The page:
A Father’s Pursuit of Justice

After spending three incredible, wonderful days in Washington DC with our amazing community, it seems the right time to mention this unique book: Vial 023: A Father’s Pursuit
of Justice
by Gary William Cross.

This is a poignant tale of parents who struggle raising a wonderful boy with hemophilia in the 1970s, only to learn later he has contract HIV. When their son eventually dies, the Crosses join forces with other advocates and activists to sue the pharmaceutical companies for negligence, and bring some sort of peace and truce to a fractured and angry community.

There have been many books written about the HIV scandal, most notably Blood by Douglas Starr, and And the Band Played On by Randy Shilts. There have been memoirs of loved ones who have died. But to date no one has told the story of how a select few in the hemophilia community brought down the rigid armor of big pharma, against all odds, while still mourning the loss of their sons, husbands and relatives.

The story is a memorial in many ways to Brad Cross, born on April 30, 1975 in Baton Rouge, Louisiana. Gary, his father, knew that wife Karen and her two sisters were carriers of

Because of this, the parents suspected, and it was confirmed right away, that Brad had hemophilia. He was not circumcised but his heel prick bled. He was first infused with factor VIII concentrate at the six
months for a bilateral hernia surgery. By age 5, hemophilia seemed under control. The Crosses were excellent parents: Brad received treatment at the hemophilia treatment center at
Tulane University in New Orleans. Both parents worked to ensure two health insurance policies to cover mounting costs. The
family belonged to the Louisiana chapter of the
National Hemophilia Foundation.

When HIV was reported in certain groups of people, and suspected to be in the blood supply in 1985, Brad asked his HTC
hematologist point-blank whether he had AIDS. His physician did not answer, but later
informed Gary that Brad was HIV positive. The HTC had anonymously tested Brad’s
blood, and labeled the vial “Vial 023.” As the disease became full blown, Brad suffered seizures
and a gradual mental deterioration, losing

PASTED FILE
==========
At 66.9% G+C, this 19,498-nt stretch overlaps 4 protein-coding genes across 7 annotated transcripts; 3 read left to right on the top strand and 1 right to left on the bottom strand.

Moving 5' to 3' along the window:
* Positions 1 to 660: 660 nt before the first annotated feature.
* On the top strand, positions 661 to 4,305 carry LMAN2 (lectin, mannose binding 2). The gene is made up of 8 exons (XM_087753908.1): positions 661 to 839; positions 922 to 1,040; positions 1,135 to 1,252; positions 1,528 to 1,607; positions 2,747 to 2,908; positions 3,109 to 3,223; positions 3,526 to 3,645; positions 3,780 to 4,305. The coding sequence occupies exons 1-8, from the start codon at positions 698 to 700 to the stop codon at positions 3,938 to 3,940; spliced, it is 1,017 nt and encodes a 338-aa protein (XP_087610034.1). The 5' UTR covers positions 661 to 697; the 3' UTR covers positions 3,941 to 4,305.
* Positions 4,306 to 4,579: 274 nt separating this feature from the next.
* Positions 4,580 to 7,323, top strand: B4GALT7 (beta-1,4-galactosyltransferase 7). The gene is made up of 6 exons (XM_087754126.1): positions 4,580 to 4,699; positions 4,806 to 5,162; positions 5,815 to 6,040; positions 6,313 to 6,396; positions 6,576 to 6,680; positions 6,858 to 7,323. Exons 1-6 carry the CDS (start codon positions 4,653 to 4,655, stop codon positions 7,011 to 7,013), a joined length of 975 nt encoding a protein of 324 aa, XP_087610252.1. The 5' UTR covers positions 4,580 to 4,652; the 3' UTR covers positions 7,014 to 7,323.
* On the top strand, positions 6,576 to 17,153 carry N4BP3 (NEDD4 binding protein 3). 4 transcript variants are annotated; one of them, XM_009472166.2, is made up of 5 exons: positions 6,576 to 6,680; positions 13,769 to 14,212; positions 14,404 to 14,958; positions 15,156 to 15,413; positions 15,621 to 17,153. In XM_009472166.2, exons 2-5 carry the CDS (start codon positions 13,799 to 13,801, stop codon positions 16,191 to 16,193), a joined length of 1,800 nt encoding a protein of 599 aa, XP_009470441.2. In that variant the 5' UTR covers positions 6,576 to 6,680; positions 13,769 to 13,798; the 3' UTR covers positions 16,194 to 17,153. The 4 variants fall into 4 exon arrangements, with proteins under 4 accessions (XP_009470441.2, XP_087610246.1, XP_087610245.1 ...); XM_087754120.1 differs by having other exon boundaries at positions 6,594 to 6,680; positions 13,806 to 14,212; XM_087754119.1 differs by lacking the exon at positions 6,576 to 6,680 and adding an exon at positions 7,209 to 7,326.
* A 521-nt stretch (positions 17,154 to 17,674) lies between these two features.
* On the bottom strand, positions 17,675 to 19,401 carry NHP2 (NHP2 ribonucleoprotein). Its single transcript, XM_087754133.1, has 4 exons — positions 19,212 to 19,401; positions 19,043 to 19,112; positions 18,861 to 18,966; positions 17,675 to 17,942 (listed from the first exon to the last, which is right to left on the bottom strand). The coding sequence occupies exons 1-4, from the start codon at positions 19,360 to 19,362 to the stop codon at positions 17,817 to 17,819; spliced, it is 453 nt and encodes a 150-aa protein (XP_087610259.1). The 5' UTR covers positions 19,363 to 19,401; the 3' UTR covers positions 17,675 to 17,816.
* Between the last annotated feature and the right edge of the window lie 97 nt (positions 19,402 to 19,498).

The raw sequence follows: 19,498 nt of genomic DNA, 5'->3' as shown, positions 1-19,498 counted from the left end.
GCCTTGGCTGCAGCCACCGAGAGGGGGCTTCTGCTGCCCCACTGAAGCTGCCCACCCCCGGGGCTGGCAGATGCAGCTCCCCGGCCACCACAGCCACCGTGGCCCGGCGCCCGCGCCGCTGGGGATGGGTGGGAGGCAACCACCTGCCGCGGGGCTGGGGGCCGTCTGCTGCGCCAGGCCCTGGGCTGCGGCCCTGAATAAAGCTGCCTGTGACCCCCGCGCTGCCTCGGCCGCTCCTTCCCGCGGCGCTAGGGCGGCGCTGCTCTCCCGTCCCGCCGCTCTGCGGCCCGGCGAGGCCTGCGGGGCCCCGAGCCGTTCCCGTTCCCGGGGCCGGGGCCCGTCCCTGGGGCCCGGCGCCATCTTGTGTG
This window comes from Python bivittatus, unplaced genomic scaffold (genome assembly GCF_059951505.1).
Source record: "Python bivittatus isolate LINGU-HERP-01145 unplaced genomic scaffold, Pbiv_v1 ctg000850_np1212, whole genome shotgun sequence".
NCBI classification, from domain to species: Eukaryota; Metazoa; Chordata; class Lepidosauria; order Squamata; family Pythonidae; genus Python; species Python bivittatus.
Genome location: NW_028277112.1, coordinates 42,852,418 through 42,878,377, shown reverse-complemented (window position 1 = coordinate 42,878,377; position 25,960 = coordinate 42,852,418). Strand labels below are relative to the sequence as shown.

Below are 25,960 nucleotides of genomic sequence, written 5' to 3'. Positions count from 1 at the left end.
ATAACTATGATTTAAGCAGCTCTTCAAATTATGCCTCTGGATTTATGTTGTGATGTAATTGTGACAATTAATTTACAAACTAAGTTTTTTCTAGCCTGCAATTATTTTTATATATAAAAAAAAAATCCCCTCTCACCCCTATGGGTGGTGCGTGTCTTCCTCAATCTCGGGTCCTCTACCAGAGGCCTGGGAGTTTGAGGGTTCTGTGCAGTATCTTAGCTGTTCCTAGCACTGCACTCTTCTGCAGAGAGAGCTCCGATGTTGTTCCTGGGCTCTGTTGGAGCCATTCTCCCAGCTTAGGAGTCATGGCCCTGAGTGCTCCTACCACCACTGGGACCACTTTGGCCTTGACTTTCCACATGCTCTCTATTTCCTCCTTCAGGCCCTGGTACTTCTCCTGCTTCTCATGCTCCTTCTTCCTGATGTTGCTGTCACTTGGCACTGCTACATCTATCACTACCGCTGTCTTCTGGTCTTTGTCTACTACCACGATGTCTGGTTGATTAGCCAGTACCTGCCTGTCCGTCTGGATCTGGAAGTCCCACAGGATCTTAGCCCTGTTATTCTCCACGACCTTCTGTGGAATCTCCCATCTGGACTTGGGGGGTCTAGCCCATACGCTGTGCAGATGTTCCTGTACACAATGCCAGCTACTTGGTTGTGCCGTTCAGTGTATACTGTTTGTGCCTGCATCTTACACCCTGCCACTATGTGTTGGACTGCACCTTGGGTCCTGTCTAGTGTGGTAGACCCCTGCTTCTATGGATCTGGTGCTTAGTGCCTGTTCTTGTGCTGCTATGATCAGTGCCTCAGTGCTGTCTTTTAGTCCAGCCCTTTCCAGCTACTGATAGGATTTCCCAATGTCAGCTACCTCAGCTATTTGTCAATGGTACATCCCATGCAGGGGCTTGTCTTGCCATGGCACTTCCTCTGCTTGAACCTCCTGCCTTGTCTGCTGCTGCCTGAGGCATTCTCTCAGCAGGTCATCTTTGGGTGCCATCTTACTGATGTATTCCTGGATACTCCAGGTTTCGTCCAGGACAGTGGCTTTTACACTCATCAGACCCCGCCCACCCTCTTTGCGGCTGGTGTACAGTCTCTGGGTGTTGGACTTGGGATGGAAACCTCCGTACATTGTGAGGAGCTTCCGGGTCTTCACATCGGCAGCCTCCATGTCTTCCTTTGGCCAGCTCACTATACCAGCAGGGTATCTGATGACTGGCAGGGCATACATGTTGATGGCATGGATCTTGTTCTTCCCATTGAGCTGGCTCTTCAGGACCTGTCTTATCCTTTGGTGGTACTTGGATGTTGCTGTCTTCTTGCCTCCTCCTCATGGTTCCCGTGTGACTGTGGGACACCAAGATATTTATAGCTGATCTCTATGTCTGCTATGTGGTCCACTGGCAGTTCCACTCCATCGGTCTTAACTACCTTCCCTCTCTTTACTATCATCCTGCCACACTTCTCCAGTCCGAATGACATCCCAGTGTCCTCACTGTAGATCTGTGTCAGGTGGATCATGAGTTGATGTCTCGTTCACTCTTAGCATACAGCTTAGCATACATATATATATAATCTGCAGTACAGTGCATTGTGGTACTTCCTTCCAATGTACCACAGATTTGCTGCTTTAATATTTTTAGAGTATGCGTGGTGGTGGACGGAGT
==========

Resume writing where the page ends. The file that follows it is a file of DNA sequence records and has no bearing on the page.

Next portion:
his speech and his ability to walk.

The narrative of the parents’ love for their son is gripping and evocative. It is a powerful testament to their love for Brad as well as their desire to not have others hurt that the Crosses helped to
initiate in 1991 a class-action lawsuit against four pharmaceutical providers
of the factor concentrate–Alpha, Armour, Baxter, and Bayer–a legal process
that would last 10 years and eventually include 124 families. The Crosses lost almost everything, including hope, but stayed the course, and in the end were victorious.

But not with Brad; he died at home
on April 16, 1993 just days short of his eighteenth birthday. The pharmaceutical
companies offered compensation of $100,000 to each HIV-infected individual with
hemophilia, but some opted for the class-action suit. Gary, a man with high principles, finally received personal apologies from the pharmaceutical CEOs. 

As the mother of a child with hemophilia who has dedicated her life to helping this community, I believe this is a vital story to the hemophilia community’s unique and tragic past, and is a model of advocacy: what one man can do to change the world. Everyone should read it.

As an editor and author I would be remiss if I didn’t, however, point out some problems with the book itself. Expect an amazing story; don’t expect great writing. The text suffers from lack of good editing. There are typos, misspellings of names, and incorrect or incomplete medical and scientific terms. Some of the phrases are quaint and a throw-back to the 1950s. Some will make you cringe as politically or culturally inappropriate. Nothing is documented or footnoted; on page 114 Gary asserts that the four pharmaceuticals never spoke with each other as they were trying to control market share, perhaps not realizing that legally these companies cannot speak with one another due to anti-trust laws.

I recommend trying to overlook these and focus on the story. It is remarkable and Gary Cross is a modern day hero, as are the men and women who fought beside him, many of whom were at Washington Days last week, still fighting the good fight for the future of our children with bleeding disorders.

Gary and his wife, now
retired, continue to serve their community as volunteers and fund-raisers. You can meet them at hemophilia events. Gary serves as chair of the board of Patient Services, Inc. (PSI), which provides insurance premium assistance to families with chronic disorders.

The book is available at Amazon.com. 151 pages, published by Kudu. 2012

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